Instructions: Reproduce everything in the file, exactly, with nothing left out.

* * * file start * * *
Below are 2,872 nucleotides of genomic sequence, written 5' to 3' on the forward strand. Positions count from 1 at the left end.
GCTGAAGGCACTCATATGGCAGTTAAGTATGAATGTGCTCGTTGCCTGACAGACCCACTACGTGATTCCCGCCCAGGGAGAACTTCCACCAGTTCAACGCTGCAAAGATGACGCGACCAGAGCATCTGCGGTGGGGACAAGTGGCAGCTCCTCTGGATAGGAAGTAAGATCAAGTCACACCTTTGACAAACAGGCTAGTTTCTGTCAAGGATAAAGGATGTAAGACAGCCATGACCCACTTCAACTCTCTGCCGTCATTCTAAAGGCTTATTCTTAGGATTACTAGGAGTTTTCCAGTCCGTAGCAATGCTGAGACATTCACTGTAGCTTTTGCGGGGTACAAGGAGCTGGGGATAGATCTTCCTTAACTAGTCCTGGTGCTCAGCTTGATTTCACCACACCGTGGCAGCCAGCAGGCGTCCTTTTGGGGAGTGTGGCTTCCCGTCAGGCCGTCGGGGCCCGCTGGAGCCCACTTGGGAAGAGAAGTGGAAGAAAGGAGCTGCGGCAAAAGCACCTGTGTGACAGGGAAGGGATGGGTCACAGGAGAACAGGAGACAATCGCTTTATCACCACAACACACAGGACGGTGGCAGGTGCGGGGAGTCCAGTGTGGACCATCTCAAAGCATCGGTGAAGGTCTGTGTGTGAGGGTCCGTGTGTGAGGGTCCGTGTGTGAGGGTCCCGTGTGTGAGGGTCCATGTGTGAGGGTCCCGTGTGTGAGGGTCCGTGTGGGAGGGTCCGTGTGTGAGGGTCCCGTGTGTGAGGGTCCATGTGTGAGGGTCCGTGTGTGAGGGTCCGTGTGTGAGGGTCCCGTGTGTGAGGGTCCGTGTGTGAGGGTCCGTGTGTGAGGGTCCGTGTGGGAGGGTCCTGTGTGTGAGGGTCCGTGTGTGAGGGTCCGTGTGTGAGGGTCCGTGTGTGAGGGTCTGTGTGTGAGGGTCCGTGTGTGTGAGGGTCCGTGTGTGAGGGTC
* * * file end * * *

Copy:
Below are 2,872 nucleotides of genomic sequence, written 5' to 3' on the forward strand. Positions count from 1 at the left end.
GCTGAAGGCACTCATATGGCAGTTAAGTATGAATGTGCTCGTTGCCTGACAGACCCACTACGTGATTCCCGCCCAGGGAGAACTTCCACCAGTTCAACGCTGCAAAGATGACGCGACCAGAGCATCTGCGGTGGGGACAAGTGGCAGCTCCTCTGGATAGGAAGTAAGATCAAGTCACACCTTTGACAAACAGGCTAGTTTCTGTCAAGGATAAAGGATGTAAGACAGCCATGACCCACTTCAACTCTCTGCCGTCATTCTAAAGGCTTATTCTTAGGATTACTAGGAGTTTTCCAGTCCGTAGCAATGCTGAGACATTCACTGTAGCTTTTGCGGGGTACAAGGAGCTGGGGATAGATCTTCCTTAACTAGTCCTGGTGCTCAGCTTGATTTCACCACACCGTGGCAGCCAGCAGGCGTCCTTTTGGGGAGTGTGGCTTCCCGTCAGGCCGTCGGGGCCCGCTGGAGCCCACTTGGGAAGAGAAGTGGAAGAAAGGAGCTGCGGCAAAAGCACCTGTGTGACAGGGAAGGGATGGGTCACAGGAGAACAGGAGACAATCGCTTTATCACCACAACACACAGGACGGTGGCAGGTGCGGGGAGTCCAGTGTGGACCATCTCAAAGCATCGGTGAAGGTCTGTGTGTGAGGGTCCGTGTGTGAGGGTCCGTGTGTGAGGGTCCCGTGTGTGAGGGTCCATGTGTGAGGGTCCCGTGTGTGAGGGTCCGTGTGGGAGGGTCCGTGTGTGAGGGTCCCGTGTGTGAGGGTCCATGTGTGAGGGTCCGTGTGTGAGGGTCCGTGTGTGAGGGTCCCGTGTGTGAGGGTCCGTGTGTGAGGGTCCGTGTGTGAGGGTCCGTGTGGGAGGGTCCTGTGTGTGAGGGTCCGTGTGTGAGGGTCCGTGTGTGAGGGTCCGTGTGTGAGGGTCTGTGTGTGAGGGTCCGTGTGTGTGAGGGTCCGTGTGTGAGGGTC